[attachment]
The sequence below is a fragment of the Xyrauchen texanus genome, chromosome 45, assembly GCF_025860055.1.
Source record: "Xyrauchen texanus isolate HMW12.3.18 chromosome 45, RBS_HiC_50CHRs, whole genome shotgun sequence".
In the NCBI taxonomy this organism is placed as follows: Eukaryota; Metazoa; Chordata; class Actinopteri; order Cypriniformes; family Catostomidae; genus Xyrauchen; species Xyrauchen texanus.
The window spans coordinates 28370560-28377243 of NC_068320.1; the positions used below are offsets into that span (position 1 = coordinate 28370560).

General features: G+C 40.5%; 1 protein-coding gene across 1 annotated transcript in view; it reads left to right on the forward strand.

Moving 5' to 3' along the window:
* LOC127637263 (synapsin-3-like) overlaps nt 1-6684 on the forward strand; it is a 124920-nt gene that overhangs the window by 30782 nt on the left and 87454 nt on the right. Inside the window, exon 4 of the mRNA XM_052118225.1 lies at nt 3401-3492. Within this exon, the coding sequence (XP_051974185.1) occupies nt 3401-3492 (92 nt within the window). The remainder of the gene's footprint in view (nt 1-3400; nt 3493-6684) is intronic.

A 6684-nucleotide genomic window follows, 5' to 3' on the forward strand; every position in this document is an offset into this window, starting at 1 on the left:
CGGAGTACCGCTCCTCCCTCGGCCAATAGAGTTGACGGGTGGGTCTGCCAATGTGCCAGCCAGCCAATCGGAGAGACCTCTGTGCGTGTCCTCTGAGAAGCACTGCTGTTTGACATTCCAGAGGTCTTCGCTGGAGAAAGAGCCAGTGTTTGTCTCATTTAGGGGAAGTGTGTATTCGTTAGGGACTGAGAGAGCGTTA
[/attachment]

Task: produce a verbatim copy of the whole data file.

The sequence below is a fragment of the Xyrauchen texanus genome, chromosome 45, assembly GCF_025860055.1.
Source record: "Xyrauchen texanus isolate HMW12.3.18 chromosome 45, RBS_HiC_50CHRs, whole genome shotgun sequence".
In the NCBI taxonomy this organism is placed as follows: Eukaryota; Metazoa; Chordata; class Actinopteri; order Cypriniformes; family Catostomidae; genus Xyrauchen; species Xyrauchen texanus.
The window spans coordinates 28370560-28377243 of NC_068320.1; the positions used below are offsets into that span (position 1 = coordinate 28370560).

General features: G+C 40.5%; 1 protein-coding gene across 1 annotated transcript in view; it reads left to right on the forward strand.

Moving 5' to 3' along the window:
* LOC127637263 (synapsin-3-like) overlaps nt 1-6684 on the forward strand; it is a 124920-nt gene that overhangs the window by 30782 nt on the left and 87454 nt on the right. Inside the window, exon 4 of the mRNA XM_052118225.1 lies at nt 3401-3492. Within this exon, the coding sequence (XP_051974185.1) occupies nt 3401-3492 (92 nt within the window). The remainder of the gene's footprint in view (nt 1-3400; nt 3493-6684) is intronic.

A 6684-nucleotide genomic window follows, 5' to 3' on the forward strand; every position in this document is an offset into this window, starting at 1 on the left:
CGGAGTACCGCTCCTCCCTCGGCCAATAGAGTTGACGGGTGGGTCTGCCAATGTGCCAGCCAGCCAATCGGAGAGACCTCTGTGCGTGTCCTCTGAGAAGCACTGCTGTTTGACATTCCAGAGGTCTTCGCTGGAGAAAGAGCCAGTGTTTGTCTCATTTAGGGGAAGTGTGTATTCGTTAGGGACTGAGAGAGCGTTA